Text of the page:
The relationship between Niles and Casper serves as a microcosm of the gay experience and history in Sweden (and, although with some differences, in many Western world countries). Theirs is an ideal relationship, their love stronger than anything. Although they are tested by external events, society, family, and work, they are committed to each other, exclusive and faithful from the beginning. (Perhaps this is an idealised relationship where there are some differences of opinion but these are quickly resolved and they are together against the world, especially at the beginning of the relationship). They are discriminated against at work, they have to face the AIDS crisis, family hostility (Casper eventually tells his family and he was right when he thought they wouldn’t accept it), assaults, put downs, incomprehension, insults, frustrations… They also find people who accept them and love them for who they are, mostly, at least at the beginning, people who have gay friends or relatives. And it’s true that studies show that exposure and knowledge are the best ways to fight discrimination and oppression. The lack of knowledge, the fear of anything or anybody different and unknown, the us against them mentality and the labelling as ‘other’ of those who aren’t like us are a sure recipe for intolerant attitudes.

The book is written in the third person, from Nilas’s point of view, and it contains beautiful descriptions of places (Sápmi, Stockholm and Gothenburg, the Maldives, Swedish islands, the house they move into…), reflections on nature, landscape, the importance of tradition, and what makes a place home and a people, our family and our community. We sometimes have to go a long way to discover who we really are and where we belong to. Mr Hirschi manages to balance the showing and telling by combining very personal experiences with more subjective and spiritual reflections.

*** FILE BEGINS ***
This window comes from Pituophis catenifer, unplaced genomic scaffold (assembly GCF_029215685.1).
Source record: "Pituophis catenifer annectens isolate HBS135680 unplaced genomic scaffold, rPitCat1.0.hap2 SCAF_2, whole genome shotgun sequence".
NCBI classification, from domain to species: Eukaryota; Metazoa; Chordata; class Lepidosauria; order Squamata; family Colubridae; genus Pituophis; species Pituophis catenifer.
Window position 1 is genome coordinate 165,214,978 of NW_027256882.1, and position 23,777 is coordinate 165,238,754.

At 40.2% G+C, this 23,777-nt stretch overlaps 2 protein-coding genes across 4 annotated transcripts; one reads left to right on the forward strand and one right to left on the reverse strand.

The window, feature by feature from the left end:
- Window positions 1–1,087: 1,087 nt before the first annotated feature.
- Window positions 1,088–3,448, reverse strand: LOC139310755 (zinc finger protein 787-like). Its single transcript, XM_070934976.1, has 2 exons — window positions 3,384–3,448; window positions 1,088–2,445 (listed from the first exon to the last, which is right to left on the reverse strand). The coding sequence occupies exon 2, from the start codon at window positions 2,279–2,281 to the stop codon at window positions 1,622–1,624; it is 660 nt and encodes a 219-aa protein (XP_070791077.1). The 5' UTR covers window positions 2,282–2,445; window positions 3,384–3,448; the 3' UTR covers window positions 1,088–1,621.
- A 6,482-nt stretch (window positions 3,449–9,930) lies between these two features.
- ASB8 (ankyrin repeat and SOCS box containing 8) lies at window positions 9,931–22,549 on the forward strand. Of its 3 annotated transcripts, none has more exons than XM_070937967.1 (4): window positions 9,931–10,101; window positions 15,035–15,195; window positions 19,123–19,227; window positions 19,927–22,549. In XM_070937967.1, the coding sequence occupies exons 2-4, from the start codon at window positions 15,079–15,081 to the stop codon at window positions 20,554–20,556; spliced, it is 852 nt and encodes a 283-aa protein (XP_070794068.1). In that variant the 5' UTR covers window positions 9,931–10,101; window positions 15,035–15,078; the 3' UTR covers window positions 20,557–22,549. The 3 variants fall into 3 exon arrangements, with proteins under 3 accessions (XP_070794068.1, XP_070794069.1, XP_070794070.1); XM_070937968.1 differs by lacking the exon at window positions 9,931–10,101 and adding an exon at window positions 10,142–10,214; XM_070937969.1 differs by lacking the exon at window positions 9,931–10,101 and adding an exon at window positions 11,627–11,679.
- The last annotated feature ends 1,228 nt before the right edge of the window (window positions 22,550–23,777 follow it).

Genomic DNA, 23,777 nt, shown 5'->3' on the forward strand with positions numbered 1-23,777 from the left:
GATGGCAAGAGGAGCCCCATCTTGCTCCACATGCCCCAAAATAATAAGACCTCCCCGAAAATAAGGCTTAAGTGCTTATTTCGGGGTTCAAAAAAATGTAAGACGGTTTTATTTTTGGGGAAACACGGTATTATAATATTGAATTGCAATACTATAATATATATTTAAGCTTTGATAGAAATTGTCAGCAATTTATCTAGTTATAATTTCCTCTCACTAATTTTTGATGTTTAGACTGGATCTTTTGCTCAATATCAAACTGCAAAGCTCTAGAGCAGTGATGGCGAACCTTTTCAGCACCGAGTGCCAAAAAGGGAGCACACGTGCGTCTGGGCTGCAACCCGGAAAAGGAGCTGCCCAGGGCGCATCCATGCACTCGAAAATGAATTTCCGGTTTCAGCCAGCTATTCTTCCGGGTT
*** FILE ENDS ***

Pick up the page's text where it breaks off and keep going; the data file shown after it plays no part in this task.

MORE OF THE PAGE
I enjoyed the setting, the discovery of a place and a people I knew very little about (and judging by the author’s note at the end, I’d love to get to know more) and the way the characters and the story merge seamlessly to provide a personal, political (indeed, the personal is the political) and social chronicle of the recent events in LGBT history in Sweden. I particularly enjoyed the way Casper is adopted by the Sami community and how there is a parallel made between different types of oppression. This is an excellent book that could help younger generations understand recent LGBT history and will also raise consciousness about oppression and intolerance in general. And, we sure need it more than ever.

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review 2016-09-12 11:42
Witches, Westerners, and HIV: AIDS and Cultures of Blame in Africa - Alexander Rödlach I read this for my dissertation on HIV, but it actually turned out to be an enjoyable read. There were a few places that were quite heavy with theory, but these were well written so as to still make it accessible.
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text 2016-05-30 18:59
May 2016 Reading Wrap Up
The Duchess War (Brothers Sinister #1) - Courtney Milan
A Kiss for Midwinter - Courtney Milan
AIDS in America - Susan Hunter,Alan Cumming
Mission to Murder - Lynn Cahoon
A Dream Defiant - Susanna Fraser
An Unexpected Encounter - Deb Marlowe

Happy Memorial Day to all the US folks out there. Happy 2nd Bank Holiday of May to the Brits out there. I wish it was warmer at the unofficial start to the summer, but the wind and rain has decided summer temps can wait (England and her weather, I tell you!).


Courtney Milan Challenge (3 out of 7 books in series read; 60% challenge completed)

1. The Duchess War (Brothers Sinister #1) 5 stars

2. A Kiss for Midwinter (Brothers Sinister #1.5) 4 stars


Regency Box Set (6 of 9 books read; 67% challenge completed)

3. Bargaining with a Rake (Whisper of Scandal #1) by Julie Johnstone 1 star

4. A Reluctant Rake (Tenacious Trents #5) by Jane Charles 3.5 stars


Classics challenge

5. The Red Pony by John Steinbeck 2 stars


The Great and Powerful TBR Pile

6. Magic in His Kiss by Shari Anton DNF

7. Mission to Murder (Tourist Trap Mystery #2) by Lynn Calhoun 3.5 stars

8. A Dream Defiant by Susanna Fraser 3.5 stars

9. My Fair Concubine by Jeannie Lin 3 stars

10. An Unexpected Encounter (Half Moon House Novella #0.5) by Deb Marlowe 3.5 stars

11. Dying to Read by Lorena McCourtney .5 star

12. Be Not Afraid by Alyssa B. Cole 4 stars


Non-Fiction Challenge (18/50; 36% completed)